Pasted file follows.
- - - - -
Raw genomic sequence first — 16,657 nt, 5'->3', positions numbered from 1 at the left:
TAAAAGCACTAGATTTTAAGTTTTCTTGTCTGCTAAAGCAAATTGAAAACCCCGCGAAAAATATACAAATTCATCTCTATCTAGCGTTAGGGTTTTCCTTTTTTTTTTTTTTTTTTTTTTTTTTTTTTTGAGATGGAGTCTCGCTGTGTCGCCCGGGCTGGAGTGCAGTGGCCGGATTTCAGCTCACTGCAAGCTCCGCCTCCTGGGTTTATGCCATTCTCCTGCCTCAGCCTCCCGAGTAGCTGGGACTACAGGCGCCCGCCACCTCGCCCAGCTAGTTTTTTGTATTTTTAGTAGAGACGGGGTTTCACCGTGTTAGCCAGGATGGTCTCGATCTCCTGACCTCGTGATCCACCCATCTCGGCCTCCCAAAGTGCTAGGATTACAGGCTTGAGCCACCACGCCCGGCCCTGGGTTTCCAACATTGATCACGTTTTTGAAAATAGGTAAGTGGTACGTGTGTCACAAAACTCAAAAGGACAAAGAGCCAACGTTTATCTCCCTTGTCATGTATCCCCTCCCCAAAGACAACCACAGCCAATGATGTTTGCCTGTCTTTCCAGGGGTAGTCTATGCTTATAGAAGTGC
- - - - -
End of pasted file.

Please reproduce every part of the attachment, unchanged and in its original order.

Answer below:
Raw genomic sequence first — 16,657 nt, 5'->3', positions numbered from 1 at the left:
TAAAAGCACTAGATTTTAAGTTTTCTTGTCTGCTAAAGCAAATTGAAAACCCCGCGAAAAATATACAAATTCATCTCTATCTAGCGTTAGGGTTTTCCTTTTTTTTTTTTTTTTTTTTTTTTTTTTTTTGAGATGGAGTCTCGCTGTGTCGCCCGGGCTGGAGTGCAGTGGCCGGATTTCAGCTCACTGCAAGCTCCGCCTCCTGGGTTTATGCCATTCTCCTGCCTCAGCCTCCCGAGTAGCTGGGACTACAGGCGCCCGCCACCTCGCCCAGCTAGTTTTTTGTATTTTTAGTAGAGACGGGGTTTCACCGTGTTAGCCAGGATGGTCTCGATCTCCTGACCTCGTGATCCACCCATCTCGGCCTCCCAAAGTGCTAGGATTACAGGCTTGAGCCACCACGCCCGGCCCTGGGTTTCCAACATTGATCACGTTTTTGAAAATAGGTAAGTGGTACGTGTGTCACAAAACTCAAAAGGACAAAGAGCCAACGTTTATCTCCCTTGTCATGTATCCCCTCCCCAAAGACAACCACAGCCAATGATGTTTGCCTGTCTTTCCAGGGGTAGTCTATGCTTATAGAAGTGC